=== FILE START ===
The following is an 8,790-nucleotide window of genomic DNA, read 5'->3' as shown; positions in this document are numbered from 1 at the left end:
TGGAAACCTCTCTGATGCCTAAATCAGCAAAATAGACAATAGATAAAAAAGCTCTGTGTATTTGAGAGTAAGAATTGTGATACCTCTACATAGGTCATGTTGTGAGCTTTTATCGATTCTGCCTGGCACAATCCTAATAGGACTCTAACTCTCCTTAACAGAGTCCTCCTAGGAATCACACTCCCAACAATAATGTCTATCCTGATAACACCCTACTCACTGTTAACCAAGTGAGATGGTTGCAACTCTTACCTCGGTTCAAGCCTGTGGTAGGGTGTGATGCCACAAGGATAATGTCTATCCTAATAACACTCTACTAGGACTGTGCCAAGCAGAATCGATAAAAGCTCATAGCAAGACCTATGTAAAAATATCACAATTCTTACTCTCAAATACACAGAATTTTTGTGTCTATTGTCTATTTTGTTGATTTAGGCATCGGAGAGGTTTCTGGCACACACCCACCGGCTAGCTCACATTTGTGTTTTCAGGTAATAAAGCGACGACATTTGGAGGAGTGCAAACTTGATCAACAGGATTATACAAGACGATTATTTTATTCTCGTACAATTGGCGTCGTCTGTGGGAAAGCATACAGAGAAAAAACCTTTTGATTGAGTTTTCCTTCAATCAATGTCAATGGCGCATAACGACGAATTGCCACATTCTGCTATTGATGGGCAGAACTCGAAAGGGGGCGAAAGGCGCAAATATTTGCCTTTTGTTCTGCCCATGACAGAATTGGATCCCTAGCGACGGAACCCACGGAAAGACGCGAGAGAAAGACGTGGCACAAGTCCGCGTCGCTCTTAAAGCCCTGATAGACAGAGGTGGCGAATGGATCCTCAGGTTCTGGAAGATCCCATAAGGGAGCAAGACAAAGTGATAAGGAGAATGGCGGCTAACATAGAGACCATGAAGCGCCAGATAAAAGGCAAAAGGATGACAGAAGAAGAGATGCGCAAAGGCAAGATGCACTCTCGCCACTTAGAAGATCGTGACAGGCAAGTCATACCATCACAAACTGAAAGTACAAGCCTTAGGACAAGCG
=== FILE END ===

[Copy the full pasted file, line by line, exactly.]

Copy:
The following is an 8,790-nucleotide window of genomic DNA, read 5'->3' as shown; positions in this document are numbered from 1 at the left end:
TGGAAACCTCTCTGATGCCTAAATCAGCAAAATAGACAATAGATAAAAAAGCTCTGTGTATTTGAGAGTAAGAATTGTGATACCTCTACATAGGTCATGTTGTGAGCTTTTATCGATTCTGCCTGGCACAATCCTAATAGGACTCTAACTCTCCTTAACAGAGTCCTCCTAGGAATCACACTCCCAACAATAATGTCTATCCTGATAACACCCTACTCACTGTTAACCAAGTGAGATGGTTGCAACTCTTACCTCGGTTCAAGCCTGTGGTAGGGTGTGATGCCACAAGGATAATGTCTATCCTAATAACACTCTACTAGGACTGTGCCAAGCAGAATCGATAAAAGCTCATAGCAAGACCTATGTAAAAATATCACAATTCTTACTCTCAAATACACAGAATTTTTGTGTCTATTGTCTATTTTGTTGATTTAGGCATCGGAGAGGTTTCTGGCACACACCCACCGGCTAGCTCACATTTGTGTTTTCAGGTAATAAAGCGACGACATTTGGAGGAGTGCAAACTTGATCAACAGGATTATACAAGACGATTATTTTATTCTCGTACAATTGGCGTCGTCTGTGGGAAAGCATACAGAGAAAAAACCTTTTGATTGAGTTTTCCTTCAATCAATGTCAATGGCGCATAACGACGAATTGCCACATTCTGCTATTGATGGGCAGAACTCGAAAGGGGGCGAAAGGCGCAAATATTTGCCTTTTGTTCTGCCCATGACAGAATTGGATCCCTAGCGACGGAACCCACGGAAAGACGCGAGAGAAAGACGTGGCACAAGTCCGCGTCGCTCTTAAAGCCCTGATAGACAGAGGTGGCGAATGGATCCTCAGGTTCTGGAAGATCCCATAAGGGAGCAAGACAAAGTGATAAGGAGAATGGCGGCTAACATAGAGACCATGAAGCGCCAGATAAAAGGCAAAAGGATGACAGAAGAAGAGATGCGCAAAGGCAAGATGCACTCTCGCCACTTAGAAGATCGTGACAGGCAAGTCATACCATCACAAACTGAAAGTACAAGCCTTAGGACAAGCG